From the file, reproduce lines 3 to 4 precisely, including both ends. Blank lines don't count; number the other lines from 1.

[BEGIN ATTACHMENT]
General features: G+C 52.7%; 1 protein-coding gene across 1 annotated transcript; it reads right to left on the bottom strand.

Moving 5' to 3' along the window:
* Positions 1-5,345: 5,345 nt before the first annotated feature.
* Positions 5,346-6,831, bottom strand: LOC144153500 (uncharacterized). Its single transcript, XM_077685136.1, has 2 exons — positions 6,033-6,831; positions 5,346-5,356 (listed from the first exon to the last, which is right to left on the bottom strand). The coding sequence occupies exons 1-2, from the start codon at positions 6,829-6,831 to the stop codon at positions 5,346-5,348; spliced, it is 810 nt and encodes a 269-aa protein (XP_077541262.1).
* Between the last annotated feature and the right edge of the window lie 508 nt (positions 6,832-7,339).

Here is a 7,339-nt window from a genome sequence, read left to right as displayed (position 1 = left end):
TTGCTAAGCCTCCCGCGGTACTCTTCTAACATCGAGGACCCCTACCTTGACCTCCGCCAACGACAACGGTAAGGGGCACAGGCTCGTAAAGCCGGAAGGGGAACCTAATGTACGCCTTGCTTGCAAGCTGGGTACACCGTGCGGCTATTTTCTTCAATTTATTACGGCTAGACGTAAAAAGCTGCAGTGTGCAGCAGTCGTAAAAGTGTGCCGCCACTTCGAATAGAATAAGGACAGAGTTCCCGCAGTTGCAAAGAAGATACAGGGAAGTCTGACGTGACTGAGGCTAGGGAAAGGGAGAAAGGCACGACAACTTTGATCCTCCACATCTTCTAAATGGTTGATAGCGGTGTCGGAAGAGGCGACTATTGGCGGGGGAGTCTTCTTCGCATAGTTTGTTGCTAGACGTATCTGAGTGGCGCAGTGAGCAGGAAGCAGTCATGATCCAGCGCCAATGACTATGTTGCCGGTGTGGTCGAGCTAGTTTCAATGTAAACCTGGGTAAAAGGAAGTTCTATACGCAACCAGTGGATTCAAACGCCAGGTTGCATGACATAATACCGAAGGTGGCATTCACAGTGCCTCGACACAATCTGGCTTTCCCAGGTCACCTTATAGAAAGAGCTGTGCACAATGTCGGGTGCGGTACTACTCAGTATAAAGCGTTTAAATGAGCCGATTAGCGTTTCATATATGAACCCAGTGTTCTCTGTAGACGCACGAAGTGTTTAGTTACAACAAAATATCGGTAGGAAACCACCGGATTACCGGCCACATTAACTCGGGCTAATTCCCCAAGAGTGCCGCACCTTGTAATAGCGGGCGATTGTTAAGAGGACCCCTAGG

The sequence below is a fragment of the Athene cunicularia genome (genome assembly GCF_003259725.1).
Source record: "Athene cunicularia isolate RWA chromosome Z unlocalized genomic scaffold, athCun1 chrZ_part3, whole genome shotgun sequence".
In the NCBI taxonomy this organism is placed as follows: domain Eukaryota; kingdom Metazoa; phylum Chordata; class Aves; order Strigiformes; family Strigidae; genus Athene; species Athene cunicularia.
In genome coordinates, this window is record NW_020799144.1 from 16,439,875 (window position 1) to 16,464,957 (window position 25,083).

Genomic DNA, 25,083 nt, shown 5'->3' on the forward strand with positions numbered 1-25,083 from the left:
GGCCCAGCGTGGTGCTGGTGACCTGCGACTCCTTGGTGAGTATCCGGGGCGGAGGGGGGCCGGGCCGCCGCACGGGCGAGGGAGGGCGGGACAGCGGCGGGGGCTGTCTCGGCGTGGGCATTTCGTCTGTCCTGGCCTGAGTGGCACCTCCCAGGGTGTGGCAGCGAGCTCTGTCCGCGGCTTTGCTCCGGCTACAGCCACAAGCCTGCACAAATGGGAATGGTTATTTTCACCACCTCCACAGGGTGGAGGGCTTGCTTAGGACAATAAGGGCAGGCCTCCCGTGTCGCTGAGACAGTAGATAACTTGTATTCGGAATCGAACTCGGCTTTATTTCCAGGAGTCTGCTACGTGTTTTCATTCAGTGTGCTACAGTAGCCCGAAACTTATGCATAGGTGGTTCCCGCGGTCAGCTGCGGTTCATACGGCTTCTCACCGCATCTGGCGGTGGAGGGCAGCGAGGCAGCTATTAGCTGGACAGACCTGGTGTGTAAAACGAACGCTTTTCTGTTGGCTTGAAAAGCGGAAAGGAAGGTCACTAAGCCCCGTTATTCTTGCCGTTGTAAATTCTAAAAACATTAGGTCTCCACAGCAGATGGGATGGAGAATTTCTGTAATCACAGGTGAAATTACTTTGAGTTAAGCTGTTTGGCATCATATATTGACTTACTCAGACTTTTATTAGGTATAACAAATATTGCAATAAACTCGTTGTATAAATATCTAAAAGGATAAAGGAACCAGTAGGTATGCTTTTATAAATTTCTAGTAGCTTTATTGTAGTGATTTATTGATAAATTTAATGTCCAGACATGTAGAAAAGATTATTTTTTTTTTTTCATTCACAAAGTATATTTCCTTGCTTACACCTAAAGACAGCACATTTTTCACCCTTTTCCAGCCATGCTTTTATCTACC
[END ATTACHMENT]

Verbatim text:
* Positions 1-5,345: 5,345 nt before the first annotated feature.
* Positions 5,346-6,831, bottom strand: LOC144153500 (uncharacterized). Its single transcript, XM_077685136.1, has 2 exons — positions 6,033-6,831; positions 5,346-5,356 (listed from the first exon to the last, which is right to left on the bottom strand). The coding sequence occupies exons 1-2, from the start codon at positions 6,829-6,831 to the stop codon at positions 5,346-5,348; spliced, it is 810 nt and encodes a 269-aa protein (XP_077541262.1).